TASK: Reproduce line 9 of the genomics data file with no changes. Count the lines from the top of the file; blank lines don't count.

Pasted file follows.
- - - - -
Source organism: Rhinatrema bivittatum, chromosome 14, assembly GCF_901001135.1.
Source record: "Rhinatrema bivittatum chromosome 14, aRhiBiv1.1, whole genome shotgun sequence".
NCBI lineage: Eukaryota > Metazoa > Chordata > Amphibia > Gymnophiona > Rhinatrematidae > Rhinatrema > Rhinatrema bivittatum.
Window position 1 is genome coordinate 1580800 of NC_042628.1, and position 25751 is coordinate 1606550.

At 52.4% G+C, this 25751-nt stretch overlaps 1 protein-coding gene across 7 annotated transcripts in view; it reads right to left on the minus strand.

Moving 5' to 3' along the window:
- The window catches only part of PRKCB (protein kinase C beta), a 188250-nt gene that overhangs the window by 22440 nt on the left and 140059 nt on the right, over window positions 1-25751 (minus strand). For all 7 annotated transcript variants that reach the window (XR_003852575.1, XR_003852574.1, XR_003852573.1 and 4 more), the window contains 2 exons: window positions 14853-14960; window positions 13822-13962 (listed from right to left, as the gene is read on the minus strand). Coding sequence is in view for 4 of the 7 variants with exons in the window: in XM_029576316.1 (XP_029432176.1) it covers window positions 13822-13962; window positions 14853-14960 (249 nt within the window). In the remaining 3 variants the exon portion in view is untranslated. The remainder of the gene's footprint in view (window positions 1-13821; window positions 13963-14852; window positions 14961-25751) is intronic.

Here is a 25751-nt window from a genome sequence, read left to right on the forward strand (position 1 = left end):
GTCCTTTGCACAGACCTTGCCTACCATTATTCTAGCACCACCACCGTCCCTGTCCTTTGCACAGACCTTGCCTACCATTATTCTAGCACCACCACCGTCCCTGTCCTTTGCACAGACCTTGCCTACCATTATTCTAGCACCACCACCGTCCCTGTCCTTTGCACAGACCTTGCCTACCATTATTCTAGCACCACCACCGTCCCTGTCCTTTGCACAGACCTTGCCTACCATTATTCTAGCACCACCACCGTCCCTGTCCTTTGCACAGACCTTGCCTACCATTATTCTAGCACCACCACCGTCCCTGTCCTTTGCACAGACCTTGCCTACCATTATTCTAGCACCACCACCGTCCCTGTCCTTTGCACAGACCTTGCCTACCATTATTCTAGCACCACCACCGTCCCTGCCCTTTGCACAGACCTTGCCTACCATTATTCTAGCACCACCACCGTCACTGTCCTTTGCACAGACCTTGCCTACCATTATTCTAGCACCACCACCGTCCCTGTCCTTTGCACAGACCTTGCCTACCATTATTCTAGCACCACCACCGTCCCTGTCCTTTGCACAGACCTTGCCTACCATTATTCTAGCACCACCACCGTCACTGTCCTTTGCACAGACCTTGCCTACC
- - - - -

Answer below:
GTCCTTTGCACAGACCTTGCCTACCATTATTCTAGCACCACCACCGTCCCTGTCCTTTGCACAGACCTTGCCTACCATTATTCTAGCACCACCACCGTCCCTGTCCTTTGCACAGACCTTGCCTACCATTATTCTAGCACCACCACCGTCCCTGTCCTTTGCACAGACCTTGCCTACCATTATTCTAGCACCACCACCGTCCCTGTCCTTTGCACAGACCTTGCCTACCATTATTCTAGCACCACCACCGTCCCTGTCCTTTGCACAGACCTTGCCTACCATTATTCTAGCACCACCACCGTCCCTGTCCTTTGCACAGACCTTGCCTACCATTATTCTAGCACCACCACCGTCCCTGTCCTTTGCACAGACCTTGCCTACCATTATTCTAGCACCACCACCGTCCCTGCCCTTTGCACAGACCTTGCCTACCATTATTCTAGCACCACCACCGTCACTGTCCTTTGCACAGACCTTGCCTACCATTATTCTAGCACCACCACCGTCCCTGTCCTTTGCACAGACCTTGCCTACCATTATTCTAGCACCACCACCGTCCCTGTCCTTTGCACAGACCTTGCCTACCATTATTCTAGCACCACCACCGTCACTGTCCTTTGCACAGACCTTGCCTACC